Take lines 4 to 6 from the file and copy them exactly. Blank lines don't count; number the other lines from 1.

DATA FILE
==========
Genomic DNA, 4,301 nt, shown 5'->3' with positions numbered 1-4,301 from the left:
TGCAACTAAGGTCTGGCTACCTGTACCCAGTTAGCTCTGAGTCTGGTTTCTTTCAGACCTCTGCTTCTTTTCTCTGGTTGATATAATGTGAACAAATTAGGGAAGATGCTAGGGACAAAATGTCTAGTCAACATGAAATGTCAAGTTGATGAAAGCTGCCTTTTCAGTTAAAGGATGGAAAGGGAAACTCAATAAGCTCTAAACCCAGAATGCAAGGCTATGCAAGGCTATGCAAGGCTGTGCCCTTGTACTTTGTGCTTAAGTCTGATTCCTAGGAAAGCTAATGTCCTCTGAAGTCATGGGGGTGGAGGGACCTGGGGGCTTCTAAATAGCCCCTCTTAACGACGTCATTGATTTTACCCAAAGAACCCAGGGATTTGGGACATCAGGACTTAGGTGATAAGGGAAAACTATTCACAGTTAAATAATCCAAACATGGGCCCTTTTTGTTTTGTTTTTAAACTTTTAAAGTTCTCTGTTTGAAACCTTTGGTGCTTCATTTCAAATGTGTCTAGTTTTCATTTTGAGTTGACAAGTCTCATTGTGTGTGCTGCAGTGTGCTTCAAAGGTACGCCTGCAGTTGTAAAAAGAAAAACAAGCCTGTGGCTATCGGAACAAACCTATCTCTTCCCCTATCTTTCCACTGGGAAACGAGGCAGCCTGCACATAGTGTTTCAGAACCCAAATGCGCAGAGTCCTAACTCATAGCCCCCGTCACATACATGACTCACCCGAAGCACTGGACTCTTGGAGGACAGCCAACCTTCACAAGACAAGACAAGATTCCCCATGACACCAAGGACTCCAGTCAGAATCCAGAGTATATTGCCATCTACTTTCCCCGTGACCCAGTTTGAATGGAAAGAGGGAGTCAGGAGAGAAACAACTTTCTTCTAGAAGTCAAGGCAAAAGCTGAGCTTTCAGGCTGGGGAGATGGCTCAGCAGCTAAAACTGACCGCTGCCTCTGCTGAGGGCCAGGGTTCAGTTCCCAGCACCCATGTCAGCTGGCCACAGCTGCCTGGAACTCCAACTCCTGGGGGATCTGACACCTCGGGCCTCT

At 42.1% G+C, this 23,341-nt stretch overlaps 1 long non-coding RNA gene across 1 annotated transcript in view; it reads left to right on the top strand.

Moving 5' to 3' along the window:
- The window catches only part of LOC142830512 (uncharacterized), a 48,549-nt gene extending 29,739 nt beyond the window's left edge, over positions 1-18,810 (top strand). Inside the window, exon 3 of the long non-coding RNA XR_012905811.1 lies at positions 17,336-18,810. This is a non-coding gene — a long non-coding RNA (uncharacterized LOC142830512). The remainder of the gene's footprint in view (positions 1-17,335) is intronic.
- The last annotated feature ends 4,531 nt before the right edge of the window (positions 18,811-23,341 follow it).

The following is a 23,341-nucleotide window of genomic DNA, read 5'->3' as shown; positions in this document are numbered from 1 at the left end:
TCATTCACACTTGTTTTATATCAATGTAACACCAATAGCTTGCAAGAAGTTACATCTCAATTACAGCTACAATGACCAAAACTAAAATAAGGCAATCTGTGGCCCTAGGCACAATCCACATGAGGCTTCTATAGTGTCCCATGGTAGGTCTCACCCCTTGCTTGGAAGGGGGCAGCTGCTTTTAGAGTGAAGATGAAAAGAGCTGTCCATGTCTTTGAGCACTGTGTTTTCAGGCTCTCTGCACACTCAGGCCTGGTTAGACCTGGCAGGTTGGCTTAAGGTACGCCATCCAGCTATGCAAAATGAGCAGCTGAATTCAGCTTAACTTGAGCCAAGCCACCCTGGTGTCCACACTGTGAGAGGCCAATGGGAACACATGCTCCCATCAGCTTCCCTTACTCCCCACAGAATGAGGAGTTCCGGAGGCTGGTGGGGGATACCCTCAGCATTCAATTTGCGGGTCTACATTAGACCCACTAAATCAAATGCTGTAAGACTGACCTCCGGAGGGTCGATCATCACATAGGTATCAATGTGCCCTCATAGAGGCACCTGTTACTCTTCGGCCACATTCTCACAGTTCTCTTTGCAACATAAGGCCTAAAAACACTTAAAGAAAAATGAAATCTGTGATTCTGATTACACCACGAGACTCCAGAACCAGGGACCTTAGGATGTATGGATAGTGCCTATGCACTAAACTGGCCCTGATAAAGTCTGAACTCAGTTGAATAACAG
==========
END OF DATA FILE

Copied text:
Moving 5' to 3' along the window:
- The window catches only part of LOC142830512 (uncharacterized), a 48,549-nt gene extending 29,739 nt beyond the window's left edge, over positions 1-18,810 (top strand). Inside the window, exon 3 of the long non-coding RNA XR_012905811.1 lies at positions 17,336-18,810. This is a non-coding gene — a long non-coding RNA (uncharacterized LOC142830512). The remainder of the gene's footprint in view (positions 1-17,335) is intronic.
- The last annotated feature ends 4,531 nt before the right edge of the window (positions 18,811-23,341 follow it).